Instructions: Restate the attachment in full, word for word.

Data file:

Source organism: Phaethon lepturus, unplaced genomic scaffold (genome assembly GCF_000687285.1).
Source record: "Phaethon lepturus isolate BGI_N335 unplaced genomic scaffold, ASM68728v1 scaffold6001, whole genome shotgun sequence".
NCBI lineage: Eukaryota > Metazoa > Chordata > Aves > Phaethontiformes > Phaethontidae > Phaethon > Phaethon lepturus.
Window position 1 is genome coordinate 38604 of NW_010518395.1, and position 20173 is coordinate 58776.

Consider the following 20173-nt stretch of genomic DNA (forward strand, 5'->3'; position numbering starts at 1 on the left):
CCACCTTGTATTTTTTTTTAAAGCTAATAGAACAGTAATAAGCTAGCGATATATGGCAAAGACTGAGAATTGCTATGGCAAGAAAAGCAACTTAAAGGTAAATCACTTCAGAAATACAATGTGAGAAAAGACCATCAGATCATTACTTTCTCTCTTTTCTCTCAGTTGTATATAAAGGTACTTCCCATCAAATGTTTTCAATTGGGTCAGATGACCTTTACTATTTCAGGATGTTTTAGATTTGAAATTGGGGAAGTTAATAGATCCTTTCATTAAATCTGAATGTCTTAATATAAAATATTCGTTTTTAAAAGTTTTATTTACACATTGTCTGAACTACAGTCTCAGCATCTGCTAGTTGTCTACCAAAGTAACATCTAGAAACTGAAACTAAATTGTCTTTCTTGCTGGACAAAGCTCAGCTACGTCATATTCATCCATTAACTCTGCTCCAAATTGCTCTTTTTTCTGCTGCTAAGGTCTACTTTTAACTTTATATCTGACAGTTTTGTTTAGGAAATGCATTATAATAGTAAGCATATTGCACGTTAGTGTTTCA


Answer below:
Source organism: Phaethon lepturus, unplaced genomic scaffold (genome assembly GCF_000687285.1).
Source record: "Phaethon lepturus isolate BGI_N335 unplaced genomic scaffold, ASM68728v1 scaffold6001, whole genome shotgun sequence".
NCBI lineage: Eukaryota > Metazoa > Chordata > Aves > Phaethontiformes > Phaethontidae > Phaethon > Phaethon lepturus.
Window position 1 is genome coordinate 38604 of NW_010518395.1, and position 20173 is coordinate 58776.

Consider the following 20173-nt stretch of genomic DNA (forward strand, 5'->3'; position numbering starts at 1 on the left):
CCACCTTGTATTTTTTTTTAAAGCTAATAGAACAGTAATAAGCTAGCGATATATGGCAAAGACTGAGAATTGCTATGGCAAGAAAAGCAACTTAAAGGTAAATCACTTCAGAAATACAATGTGAGAAAAGACCATCAGATCATTACTTTCTCTCTTTTCTCTCAGTTGTATATAAAGGTACTTCCCATCAAATGTTTTCAATTGGGTCAGATGACCTTTACTATTTCAGGATGTTTTAGATTTGAAATTGGGGAAGTTAATAGATCCTTTCATTAAATCTGAATGTCTTAATATAAAATATTCGTTTTTAAAAGTTTTATTTACACATTGTCTGAACTACAGTCTCAGCATCTGCTAGTTGTCTACCAAAGTAACATCTAGAAACTGAAACTAAATTGTCTTTCTTGCTGGACAAAGCTCAGCTACGTCATATTCATCCATTAACTCTGCTCCAAATTGCTCTTTTTTCTGCTGCTAAGGTCTACTTTTAACTTTATATCTGACAGTTTTGTTTAGGAAATGCATTATAATAGTAAGCATATTGCACGTTAGTGTTTCA